Sunday, 11 January 2015

When pictograms use icons of the past...

'YVR Pictograms' by
Tom Magliery under  a CC license
A pictogram is an image, often depicting a physical object. that conveys a specific message. Pictograms are meant to facilitate the perception of a message, regardless of the language skills of the people exposed to them. Well, the latter in some cases is rather optimistic. Of course, in the case of widely used pictograms, such as road signs, very high positive recognition rates can be expected. But is that the case for all pictograms?

Pictograms have been increasingly used everywhere. The chances are that the ones we come across daily go much beyond the Public information symbols (of ISO 7001:2007), the laundry symbols or the chemical hazard symbols (GHS 2013 revision). Indeed, remote controls, televisions, software programs, smartphones, etc., rely a lot on the use of pictograms, rather than descriptive text, in order to be operated by the user as intented.

Some symbols are abstract so we get to learn their meaning. For instance, the volume level symbol on a remote normally looks like that:

Although the displayed symbol on a laptop might be like that:


Other pictograms are more interesting. For instance, the symbol for saving a file:

That is a 3.5'' diskette and while I have used plenty of those, the new generations may have never held one in their lives. The same goes for opening a file. The filing system depicted is still in use in many places but is becoming increasingly uncommon sight:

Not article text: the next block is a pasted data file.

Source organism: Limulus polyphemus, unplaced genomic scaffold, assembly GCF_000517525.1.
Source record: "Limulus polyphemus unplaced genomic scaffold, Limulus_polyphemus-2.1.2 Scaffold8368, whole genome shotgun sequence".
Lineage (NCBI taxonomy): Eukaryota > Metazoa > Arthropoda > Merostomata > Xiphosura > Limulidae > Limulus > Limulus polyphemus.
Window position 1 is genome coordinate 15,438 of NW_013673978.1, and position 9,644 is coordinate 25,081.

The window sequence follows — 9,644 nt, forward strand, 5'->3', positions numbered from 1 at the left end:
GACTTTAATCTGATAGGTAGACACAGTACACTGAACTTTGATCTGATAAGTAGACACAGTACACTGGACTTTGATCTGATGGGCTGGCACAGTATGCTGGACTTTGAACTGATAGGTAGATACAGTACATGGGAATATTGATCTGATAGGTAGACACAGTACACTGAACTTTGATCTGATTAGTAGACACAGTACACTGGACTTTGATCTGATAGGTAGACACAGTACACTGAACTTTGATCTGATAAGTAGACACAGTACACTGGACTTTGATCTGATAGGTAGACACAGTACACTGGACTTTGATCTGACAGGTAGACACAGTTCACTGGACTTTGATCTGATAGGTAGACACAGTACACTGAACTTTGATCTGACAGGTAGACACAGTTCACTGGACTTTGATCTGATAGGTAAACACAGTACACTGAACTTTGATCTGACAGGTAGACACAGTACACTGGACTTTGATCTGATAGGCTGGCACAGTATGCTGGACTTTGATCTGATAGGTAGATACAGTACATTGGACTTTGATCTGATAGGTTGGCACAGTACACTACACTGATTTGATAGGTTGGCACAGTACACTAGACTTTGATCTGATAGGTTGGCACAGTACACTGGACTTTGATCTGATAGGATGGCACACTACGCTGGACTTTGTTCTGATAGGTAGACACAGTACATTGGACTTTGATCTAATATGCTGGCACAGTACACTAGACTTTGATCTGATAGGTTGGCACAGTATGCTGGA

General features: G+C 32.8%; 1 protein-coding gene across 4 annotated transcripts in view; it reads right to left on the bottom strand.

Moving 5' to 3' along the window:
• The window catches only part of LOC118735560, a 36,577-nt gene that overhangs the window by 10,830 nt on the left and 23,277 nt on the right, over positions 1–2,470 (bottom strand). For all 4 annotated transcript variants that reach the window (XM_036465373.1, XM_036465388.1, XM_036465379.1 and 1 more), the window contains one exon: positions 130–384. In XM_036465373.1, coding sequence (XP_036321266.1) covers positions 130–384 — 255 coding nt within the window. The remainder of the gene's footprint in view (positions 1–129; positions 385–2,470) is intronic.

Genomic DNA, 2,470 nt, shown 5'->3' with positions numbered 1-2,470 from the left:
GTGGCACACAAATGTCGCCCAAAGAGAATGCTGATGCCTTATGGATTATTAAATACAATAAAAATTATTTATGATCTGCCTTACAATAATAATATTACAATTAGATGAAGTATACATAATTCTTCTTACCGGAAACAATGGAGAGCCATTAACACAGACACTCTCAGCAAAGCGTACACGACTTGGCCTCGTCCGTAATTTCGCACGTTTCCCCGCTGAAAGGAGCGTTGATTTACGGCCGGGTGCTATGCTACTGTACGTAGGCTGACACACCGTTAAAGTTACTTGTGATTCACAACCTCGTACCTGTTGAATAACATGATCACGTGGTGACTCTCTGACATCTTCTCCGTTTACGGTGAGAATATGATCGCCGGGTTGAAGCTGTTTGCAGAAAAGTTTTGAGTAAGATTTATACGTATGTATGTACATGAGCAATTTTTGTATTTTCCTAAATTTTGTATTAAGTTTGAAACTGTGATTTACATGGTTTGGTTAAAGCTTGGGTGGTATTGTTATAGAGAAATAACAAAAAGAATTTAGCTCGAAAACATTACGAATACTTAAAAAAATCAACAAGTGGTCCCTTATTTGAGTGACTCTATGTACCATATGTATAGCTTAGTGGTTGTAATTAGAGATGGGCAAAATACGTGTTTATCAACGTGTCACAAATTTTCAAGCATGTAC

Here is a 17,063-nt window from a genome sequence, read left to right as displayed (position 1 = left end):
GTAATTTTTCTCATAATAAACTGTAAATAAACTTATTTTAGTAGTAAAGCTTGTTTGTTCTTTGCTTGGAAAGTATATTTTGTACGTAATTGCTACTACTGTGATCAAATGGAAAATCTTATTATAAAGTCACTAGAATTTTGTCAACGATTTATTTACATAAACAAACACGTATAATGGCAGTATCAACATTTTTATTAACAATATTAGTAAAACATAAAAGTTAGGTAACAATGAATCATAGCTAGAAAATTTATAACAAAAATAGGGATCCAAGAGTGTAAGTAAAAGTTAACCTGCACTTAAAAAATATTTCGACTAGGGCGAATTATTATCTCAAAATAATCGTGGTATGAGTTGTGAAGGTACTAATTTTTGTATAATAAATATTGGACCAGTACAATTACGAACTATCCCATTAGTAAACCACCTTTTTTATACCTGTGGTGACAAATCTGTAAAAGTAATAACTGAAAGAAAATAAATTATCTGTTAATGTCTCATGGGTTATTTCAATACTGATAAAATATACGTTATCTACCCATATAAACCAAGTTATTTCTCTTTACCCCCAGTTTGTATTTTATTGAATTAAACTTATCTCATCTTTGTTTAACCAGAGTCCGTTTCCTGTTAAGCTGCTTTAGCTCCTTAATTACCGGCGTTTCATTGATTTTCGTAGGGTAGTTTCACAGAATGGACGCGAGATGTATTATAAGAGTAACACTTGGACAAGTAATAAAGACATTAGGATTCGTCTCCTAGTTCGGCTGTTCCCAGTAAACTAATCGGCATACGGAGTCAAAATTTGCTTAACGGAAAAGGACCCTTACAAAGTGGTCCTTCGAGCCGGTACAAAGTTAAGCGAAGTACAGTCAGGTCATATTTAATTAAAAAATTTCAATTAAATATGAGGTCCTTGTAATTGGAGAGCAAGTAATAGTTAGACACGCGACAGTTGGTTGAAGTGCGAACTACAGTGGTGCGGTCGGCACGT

The paste function is associated with a clipboard icon. Clipboards are still in use but, again, they are not that common amongst young people. Palettes are not a common sight, too, although they are in use by professionals. Still, they are used in several pieces of drawing software.

Voice messages are often behind a pictogram that depicts a magnetic tape:

E-mail clients and webmail services typically use the old, common snail-mail envelope:

Some older e-mail clients used the US-style mailbox with the flag:

Many sound-processing-capable programs use the old-style microphone symbol to indicate record:

There are numerous other cases. For instance the old-school phone handset pictogram (that means "make a call"), the bookmark symbols, the calliper symbols (for measuring distances in photo-editing software), the gear or wrench symbols in software (usually leading to the settings sections), the film reel symbol (indicating video), the album symbol (indicating, well, a digital album), the binoculars and the magnifying glass symbols (search function - OK - both of these are in regular use), etc. But I think I'll end this section with the rabbit-eared TV symbol:

Similar problems exist in other fields, as well. Language expressions may refer to objects or practices of the past that are no longer used. That includes jargon, too (e.g., "radio buttons" in questionnaires that allow the respondent to select only one option). There are also sounds we don't hear often any more (such as the typewriter clicks in the typewriter song).

Employing pictograms to convey messages is not an easy task. Sometimes, they are artistic (e.g., pictogram movie posters). Sometimes they are fun but sometimes not so much. In some cases, if the pictogram fails to be understood, it could even be dangerous. This is particularly important when posting pictograms that will stay in place for tens or hundreds (or more) of generations, such as the warning signs in nuclear waste land burial sites.

It is clear that our world will continue to rely - increasingly - on pictograms. I'm sure that, as time passes, designers will get better in conveying messages in a graphical way and we will become better in interpreting in-context symbols.

Note: Clipart symbols obtained from CLKER (and are thought to be in the public domain).

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